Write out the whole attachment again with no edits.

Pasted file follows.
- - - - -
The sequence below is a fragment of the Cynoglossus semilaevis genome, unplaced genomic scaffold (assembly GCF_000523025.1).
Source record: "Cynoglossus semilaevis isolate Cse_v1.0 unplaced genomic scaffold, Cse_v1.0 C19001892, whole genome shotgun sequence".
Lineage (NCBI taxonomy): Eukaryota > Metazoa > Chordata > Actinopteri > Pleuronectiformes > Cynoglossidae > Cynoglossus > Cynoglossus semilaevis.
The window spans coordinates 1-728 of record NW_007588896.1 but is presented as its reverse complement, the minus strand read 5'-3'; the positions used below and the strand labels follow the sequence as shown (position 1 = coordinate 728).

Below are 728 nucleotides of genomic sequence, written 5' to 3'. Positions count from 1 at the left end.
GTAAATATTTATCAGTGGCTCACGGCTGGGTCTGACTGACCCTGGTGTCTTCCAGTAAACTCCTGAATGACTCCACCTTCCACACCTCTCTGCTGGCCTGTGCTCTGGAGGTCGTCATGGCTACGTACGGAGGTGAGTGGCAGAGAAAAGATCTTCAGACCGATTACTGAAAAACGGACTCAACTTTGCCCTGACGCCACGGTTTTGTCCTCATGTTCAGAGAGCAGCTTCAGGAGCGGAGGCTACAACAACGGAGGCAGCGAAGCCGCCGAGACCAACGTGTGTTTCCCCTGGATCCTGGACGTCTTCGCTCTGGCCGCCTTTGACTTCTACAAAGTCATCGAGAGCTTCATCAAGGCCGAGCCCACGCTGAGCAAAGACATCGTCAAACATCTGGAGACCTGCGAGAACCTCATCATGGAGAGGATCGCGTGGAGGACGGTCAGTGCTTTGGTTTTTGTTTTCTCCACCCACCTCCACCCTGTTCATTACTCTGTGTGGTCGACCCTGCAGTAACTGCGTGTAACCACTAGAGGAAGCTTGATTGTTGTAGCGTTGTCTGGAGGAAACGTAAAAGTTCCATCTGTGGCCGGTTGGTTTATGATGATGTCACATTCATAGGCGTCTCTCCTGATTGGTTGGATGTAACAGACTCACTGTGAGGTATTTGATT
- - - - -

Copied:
The sequence below is a fragment of the Cynoglossus semilaevis genome, unplaced genomic scaffold (assembly GCF_000523025.1).
Source record: "Cynoglossus semilaevis isolate Cse_v1.0 unplaced genomic scaffold, Cse_v1.0 C19001892, whole genome shotgun sequence".
Lineage (NCBI taxonomy): Eukaryota > Metazoa > Chordata > Actinopteri > Pleuronectiformes > Cynoglossidae > Cynoglossus > Cynoglossus semilaevis.
The window spans coordinates 1-728 of record NW_007588896.1 but is presented as its reverse complement, the minus strand read 5'-3'; the positions used below and the strand labels follow the sequence as shown (position 1 = coordinate 728).

Below are 728 nucleotides of genomic sequence, written 5' to 3'. Positions count from 1 at the left end.
GTAAATATTTATCAGTGGCTCACGGCTGGGTCTGACTGACCCTGGTGTCTTCCAGTAAACTCCTGAATGACTCCACCTTCCACACCTCTCTGCTGGCCTGTGCTCTGGAGGTCGTCATGGCTACGTACGGAGGTGAGTGGCAGAGAAAAGATCTTCAGACCGATTACTGAAAAACGGACTCAACTTTGCCCTGACGCCACGGTTTTGTCCTCATGTTCAGAGAGCAGCTTCAGGAGCGGAGGCTACAACAACGGAGGCAGCGAAGCCGCCGAGACCAACGTGTGTTTCCCCTGGATCCTGGACGTCTTCGCTCTGGCCGCCTTTGACTTCTACAAAGTCATCGAGAGCTTCATCAAGGCCGAGCCCACGCTGAGCAAAGACATCGTCAAACATCTGGAGACCTGCGAGAACCTCATCATGGAGAGGATCGCGTGGAGGACGGTCAGTGCTTTGGTTTTTGTTTTCTCCACCCACCTCCACCCTGTTCATTACTCTGTGTGGTCGACCCTGCAGTAACTGCGTGTAACCACTAGAGGAAGCTTGATTGTTGTAGCGTTGTCTGGAGGAAACGTAAAAGTTCCATCTGTGGCCGGTTGGTTTATGATGATGTCACATTCATAGGCGTCTCTCCTGATTGGTTGGATGTAACAGACTCACTGTGAGGTATTTGATT